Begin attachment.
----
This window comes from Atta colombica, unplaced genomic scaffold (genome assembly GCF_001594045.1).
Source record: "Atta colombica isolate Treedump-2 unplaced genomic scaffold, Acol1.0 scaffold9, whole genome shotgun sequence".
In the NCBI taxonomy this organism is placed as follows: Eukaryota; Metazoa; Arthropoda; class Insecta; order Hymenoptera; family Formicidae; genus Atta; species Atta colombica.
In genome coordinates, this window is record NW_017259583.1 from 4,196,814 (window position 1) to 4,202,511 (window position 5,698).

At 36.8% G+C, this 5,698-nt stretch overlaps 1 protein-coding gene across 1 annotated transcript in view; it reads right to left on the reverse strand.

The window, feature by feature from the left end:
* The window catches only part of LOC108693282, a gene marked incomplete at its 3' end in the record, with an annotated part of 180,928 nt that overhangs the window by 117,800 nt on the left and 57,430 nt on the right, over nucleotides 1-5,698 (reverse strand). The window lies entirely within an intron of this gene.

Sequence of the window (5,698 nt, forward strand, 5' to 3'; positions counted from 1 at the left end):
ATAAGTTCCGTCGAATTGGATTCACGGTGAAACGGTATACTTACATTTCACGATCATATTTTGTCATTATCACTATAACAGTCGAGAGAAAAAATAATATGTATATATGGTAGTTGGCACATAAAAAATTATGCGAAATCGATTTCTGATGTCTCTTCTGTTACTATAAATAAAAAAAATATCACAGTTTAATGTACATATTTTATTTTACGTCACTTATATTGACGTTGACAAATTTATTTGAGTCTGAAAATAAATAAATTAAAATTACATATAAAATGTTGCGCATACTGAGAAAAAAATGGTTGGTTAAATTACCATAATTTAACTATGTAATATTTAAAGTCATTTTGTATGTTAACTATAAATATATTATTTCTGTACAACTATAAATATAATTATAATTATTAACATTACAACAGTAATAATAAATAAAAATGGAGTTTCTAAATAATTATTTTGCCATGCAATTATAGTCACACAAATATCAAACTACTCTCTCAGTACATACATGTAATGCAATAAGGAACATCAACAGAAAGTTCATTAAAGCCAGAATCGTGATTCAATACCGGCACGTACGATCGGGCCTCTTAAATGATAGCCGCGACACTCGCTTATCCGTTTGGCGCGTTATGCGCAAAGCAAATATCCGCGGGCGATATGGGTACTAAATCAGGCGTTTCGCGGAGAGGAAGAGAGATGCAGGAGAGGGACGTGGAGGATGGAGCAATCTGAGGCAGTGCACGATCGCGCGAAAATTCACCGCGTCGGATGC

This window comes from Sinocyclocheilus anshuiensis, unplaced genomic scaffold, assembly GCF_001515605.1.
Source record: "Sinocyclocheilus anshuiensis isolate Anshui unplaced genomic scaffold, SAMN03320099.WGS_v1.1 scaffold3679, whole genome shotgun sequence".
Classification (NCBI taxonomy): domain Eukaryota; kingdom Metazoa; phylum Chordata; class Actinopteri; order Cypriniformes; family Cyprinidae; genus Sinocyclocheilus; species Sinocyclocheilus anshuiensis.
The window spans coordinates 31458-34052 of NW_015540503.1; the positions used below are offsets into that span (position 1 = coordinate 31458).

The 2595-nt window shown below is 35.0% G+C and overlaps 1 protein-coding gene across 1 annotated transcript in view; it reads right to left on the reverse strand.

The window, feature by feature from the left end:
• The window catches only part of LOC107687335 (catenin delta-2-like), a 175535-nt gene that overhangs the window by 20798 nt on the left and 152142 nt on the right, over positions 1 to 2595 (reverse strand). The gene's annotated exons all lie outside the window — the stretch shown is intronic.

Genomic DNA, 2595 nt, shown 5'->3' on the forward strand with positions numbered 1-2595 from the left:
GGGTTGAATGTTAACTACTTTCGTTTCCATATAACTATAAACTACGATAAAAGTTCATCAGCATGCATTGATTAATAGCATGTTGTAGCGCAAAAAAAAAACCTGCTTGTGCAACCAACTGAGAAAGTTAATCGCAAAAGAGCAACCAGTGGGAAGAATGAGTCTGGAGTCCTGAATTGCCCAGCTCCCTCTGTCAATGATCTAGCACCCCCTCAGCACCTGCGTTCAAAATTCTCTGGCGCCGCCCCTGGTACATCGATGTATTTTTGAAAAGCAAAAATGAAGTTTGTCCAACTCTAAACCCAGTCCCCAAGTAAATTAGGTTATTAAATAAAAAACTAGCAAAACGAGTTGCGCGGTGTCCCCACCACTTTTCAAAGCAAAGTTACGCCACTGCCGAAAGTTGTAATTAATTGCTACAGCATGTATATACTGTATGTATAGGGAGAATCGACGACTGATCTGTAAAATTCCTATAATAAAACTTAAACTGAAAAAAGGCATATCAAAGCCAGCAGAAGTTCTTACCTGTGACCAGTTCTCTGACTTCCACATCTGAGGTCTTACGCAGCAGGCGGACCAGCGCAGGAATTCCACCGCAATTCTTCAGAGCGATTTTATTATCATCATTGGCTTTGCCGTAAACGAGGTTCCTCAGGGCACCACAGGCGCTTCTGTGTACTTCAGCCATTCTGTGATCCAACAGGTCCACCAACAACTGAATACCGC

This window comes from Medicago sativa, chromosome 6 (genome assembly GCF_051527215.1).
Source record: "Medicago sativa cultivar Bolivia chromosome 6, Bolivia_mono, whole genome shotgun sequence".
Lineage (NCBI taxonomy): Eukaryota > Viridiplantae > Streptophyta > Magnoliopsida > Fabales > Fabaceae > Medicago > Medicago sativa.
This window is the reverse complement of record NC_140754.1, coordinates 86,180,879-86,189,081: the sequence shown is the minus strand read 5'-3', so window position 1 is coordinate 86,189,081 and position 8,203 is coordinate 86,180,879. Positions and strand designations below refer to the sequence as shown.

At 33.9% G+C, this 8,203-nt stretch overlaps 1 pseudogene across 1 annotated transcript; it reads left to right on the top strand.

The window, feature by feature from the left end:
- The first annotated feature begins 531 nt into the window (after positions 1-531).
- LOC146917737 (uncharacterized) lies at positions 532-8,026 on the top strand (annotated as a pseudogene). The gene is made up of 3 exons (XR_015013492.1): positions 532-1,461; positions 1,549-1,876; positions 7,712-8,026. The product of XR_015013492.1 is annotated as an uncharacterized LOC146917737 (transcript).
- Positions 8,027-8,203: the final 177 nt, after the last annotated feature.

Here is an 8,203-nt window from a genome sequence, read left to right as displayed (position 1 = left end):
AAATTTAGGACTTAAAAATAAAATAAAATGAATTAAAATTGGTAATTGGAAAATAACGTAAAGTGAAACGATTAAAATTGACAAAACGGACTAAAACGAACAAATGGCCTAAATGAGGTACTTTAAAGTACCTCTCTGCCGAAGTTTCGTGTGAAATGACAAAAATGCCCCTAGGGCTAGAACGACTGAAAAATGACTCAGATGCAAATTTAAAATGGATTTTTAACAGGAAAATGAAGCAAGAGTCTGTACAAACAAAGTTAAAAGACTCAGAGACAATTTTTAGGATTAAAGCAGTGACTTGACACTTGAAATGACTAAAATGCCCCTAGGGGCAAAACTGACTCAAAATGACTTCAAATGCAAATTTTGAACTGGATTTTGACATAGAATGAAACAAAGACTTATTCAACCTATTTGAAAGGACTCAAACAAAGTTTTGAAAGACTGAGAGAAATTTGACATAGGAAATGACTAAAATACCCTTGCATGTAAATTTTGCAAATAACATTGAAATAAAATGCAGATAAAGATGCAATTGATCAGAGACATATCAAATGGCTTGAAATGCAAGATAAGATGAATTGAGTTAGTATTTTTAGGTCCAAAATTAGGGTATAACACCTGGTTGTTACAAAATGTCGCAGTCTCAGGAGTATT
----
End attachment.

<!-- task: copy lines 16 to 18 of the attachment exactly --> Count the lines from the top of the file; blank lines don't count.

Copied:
• The window catches only part of LOC107687335 (catenin delta-2-like), a 175535-nt gene that overhangs the window by 20798 nt on the left and 152142 nt on the right, over positions 1 to 2595 (reverse strand). The gene's annotated exons all lie outside the window — the stretch shown is intronic.

Genomic DNA, 2595 nt, shown 5'->3' on the forward strand with positions numbered 1-2595 from the left:
GGGTTGAATGTTAACTACTTTCGTTTCCATATAACTATAAACTACGATAAAAGTTCATCAGCATGCATTGATTAATAGCATGTTGTAGCGCAAAAAAAAAACCTGCTTGTGCAACCAACTGAGAAAGTTAATCGCAAAAGAGCAACCAGTGGGAAGAATGAGTCTGGAGTCCTGAATTGCCCAGCTCCCTCTGTCAATGATCTAGCACCCCCTCAGCACCTGCGTTCAAAATTCTCTGGCGCCGCCCCTGGTACATCGATGTATTTTTGAAAAGCAAAAATGAAGTTTGTCCAACTCTAAACCCAGTCCCCAAGTAAATTAGGTTATTAAATAAAAAACTAGCAAAACGAGTTGCGCGGTGTCCCCACCACTTTTCAAAGCAAAGTTACGCCACTGCCGAAAGTTGTAATTAATTGCTACAGCATGTATATACTGTATGTATAGGGAGAATCGACGACTGATCTGTAAAATTCCTATAATAAAACTTAAACTGAAAAAAGGCATATCAAAGCCAGCAGAAGTTCTTACCTGTGACCAGTTCTCTGACTTCCACATCTGAGGTCTTACGCAGCAGGCGGACCAGCGCAGGAATTCCACCGCAATTCTTCAGAGCGATTTTATTATCATCATTGGCTTTGCCGTAAACGAGGTTCCTCAGGGCACCACAGGCGCTTCTGTGTACTTCAGCCATTCTGTGATCCAACAGGTCCACCAACAACTGAATACCGC